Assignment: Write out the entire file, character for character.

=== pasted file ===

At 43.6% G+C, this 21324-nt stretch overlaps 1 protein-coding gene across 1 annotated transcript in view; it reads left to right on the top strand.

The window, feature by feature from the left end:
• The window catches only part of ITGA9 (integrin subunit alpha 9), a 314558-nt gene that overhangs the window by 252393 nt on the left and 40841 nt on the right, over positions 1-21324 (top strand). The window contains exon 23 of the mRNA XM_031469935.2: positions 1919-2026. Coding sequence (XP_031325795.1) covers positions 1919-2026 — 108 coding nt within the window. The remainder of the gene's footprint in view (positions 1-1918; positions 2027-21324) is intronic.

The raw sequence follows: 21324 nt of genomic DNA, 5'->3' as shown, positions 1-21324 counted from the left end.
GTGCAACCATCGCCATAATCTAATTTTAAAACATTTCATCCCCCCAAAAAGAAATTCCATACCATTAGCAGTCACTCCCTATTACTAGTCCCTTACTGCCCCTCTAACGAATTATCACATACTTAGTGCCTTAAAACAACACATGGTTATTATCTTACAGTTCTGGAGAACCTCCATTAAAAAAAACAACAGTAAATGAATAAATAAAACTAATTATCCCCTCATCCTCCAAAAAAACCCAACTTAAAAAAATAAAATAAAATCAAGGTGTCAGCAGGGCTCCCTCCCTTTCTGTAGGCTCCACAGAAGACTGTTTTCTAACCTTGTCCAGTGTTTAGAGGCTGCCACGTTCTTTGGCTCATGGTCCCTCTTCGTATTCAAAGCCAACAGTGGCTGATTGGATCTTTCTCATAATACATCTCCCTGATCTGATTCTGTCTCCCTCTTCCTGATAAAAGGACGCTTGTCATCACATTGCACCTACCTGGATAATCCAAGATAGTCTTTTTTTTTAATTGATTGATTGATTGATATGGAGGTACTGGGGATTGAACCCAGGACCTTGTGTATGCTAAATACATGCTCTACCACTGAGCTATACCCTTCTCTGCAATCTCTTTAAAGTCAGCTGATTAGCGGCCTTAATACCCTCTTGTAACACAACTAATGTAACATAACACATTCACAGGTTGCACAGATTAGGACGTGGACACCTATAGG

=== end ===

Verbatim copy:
At 43.6% G+C, this 21324-nt stretch overlaps 1 protein-coding gene across 1 annotated transcript in view; it reads left to right on the top strand.

The window, feature by feature from the left end:
• The window catches only part of ITGA9 (integrin subunit alpha 9), a 314558-nt gene that overhangs the window by 252393 nt on the left and 40841 nt on the right, over positions 1-21324 (top strand). The window contains exon 23 of the mRNA XM_031469935.2: positions 1919-2026. Coding sequence (XP_031325795.1) covers positions 1919-2026 — 108 coding nt within the window. The remainder of the gene's footprint in view (positions 1-1918; positions 2027-21324) is intronic.

The raw sequence follows: 21324 nt of genomic DNA, 5'->3' as shown, positions 1-21324 counted from the left end.
GTGCAACCATCGCCATAATCTAATTTTAAAACATTTCATCCCCCCAAAAAGAAATTCCATACCATTAGCAGTCACTCCCTATTACTAGTCCCTTACTGCCCCTCTAACGAATTATCACATACTTAGTGCCTTAAAACAACACATGGTTATTATCTTACAGTTCTGGAGAACCTCCATTAAAAAAAACAACAGTAAATGAATAAATAAAACTAATTATCCCCTCATCCTCCAAAAAAACCCAACTTAAAAAAATAAAATAAAATCAAGGTGTCAGCAGGGCTCCCTCCCTTTCTGTAGGCTCCACAGAAGACTGTTTTCTAACCTTGTCCAGTGTTTAGAGGCTGCCACGTTCTTTGGCTCATGGTCCCTCTTCGTATTCAAAGCCAACAGTGGCTGATTGGATCTTTCTCATAATACATCTCCCTGATCTGATTCTGTCTCCCTCTTCCTGATAAAAGGACGCTTGTCATCACATTGCACCTACCTGGATAATCCAAGATAGTCTTTTTTTTTAATTGATTGATTGATTGATATGGAGGTACTGGGGATTGAACCCAGGACCTTGTGTATGCTAAATACATGCTCTACCACTGAGCTATACCCTTCTCTGCAATCTCTTTAAAGTCAGCTGATTAGCGGCCTTAATACCCTCTTGTAACACAACTAATGTAACATAACACATTCACAGGTTGCACAGATTAGGACGTGGACACCTATAGG